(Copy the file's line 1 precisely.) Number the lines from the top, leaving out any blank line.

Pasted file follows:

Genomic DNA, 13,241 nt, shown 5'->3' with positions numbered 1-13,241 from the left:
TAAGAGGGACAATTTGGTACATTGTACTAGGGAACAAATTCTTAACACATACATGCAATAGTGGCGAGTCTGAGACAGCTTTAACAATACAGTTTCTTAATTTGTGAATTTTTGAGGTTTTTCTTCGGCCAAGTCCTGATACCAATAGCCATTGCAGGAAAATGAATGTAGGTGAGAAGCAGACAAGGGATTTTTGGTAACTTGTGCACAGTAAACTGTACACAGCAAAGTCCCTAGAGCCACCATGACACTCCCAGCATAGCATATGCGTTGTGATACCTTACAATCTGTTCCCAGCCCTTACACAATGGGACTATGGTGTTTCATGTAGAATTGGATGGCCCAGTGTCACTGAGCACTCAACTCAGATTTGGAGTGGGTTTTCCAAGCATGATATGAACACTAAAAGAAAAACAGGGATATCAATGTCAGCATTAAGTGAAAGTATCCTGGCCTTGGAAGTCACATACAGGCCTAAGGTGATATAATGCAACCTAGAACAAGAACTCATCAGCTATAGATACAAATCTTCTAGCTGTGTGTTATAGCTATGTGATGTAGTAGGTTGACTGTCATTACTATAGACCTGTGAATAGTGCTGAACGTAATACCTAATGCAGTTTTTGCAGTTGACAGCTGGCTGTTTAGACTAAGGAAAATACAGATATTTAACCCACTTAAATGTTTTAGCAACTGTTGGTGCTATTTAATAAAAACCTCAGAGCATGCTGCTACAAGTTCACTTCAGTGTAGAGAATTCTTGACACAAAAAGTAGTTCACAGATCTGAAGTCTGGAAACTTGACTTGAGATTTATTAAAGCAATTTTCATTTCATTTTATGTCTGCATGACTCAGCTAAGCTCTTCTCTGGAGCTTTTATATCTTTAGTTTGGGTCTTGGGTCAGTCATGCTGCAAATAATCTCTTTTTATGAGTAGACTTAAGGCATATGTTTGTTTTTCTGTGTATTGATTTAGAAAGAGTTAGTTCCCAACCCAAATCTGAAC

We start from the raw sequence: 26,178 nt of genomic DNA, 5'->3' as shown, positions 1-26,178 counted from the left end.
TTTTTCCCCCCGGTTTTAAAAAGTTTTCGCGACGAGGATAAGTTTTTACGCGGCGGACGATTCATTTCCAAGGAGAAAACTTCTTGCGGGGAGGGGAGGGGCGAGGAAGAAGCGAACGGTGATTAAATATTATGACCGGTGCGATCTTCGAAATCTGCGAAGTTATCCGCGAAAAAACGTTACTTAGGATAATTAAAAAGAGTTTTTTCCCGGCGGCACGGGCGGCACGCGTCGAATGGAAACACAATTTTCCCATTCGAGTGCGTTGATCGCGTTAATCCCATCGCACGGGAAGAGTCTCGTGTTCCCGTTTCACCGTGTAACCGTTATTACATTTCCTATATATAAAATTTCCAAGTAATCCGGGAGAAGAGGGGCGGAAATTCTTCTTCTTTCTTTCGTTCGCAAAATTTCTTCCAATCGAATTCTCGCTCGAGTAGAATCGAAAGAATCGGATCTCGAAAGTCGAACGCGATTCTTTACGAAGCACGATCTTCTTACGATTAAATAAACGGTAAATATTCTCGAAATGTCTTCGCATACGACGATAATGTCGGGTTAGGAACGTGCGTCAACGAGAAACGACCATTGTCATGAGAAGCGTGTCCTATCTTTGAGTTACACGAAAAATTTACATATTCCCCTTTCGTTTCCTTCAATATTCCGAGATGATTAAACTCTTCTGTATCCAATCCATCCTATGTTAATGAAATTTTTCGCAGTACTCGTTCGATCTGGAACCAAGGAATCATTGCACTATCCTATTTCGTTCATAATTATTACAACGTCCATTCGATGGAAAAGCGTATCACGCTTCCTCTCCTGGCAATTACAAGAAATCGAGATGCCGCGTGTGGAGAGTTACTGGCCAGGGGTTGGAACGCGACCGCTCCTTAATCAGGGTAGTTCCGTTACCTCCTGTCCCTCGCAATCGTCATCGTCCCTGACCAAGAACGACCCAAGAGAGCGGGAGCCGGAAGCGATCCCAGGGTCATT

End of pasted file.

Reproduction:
Genomic DNA, 13,241 nt, shown 5'->3' with positions numbered 1-13,241 from the left: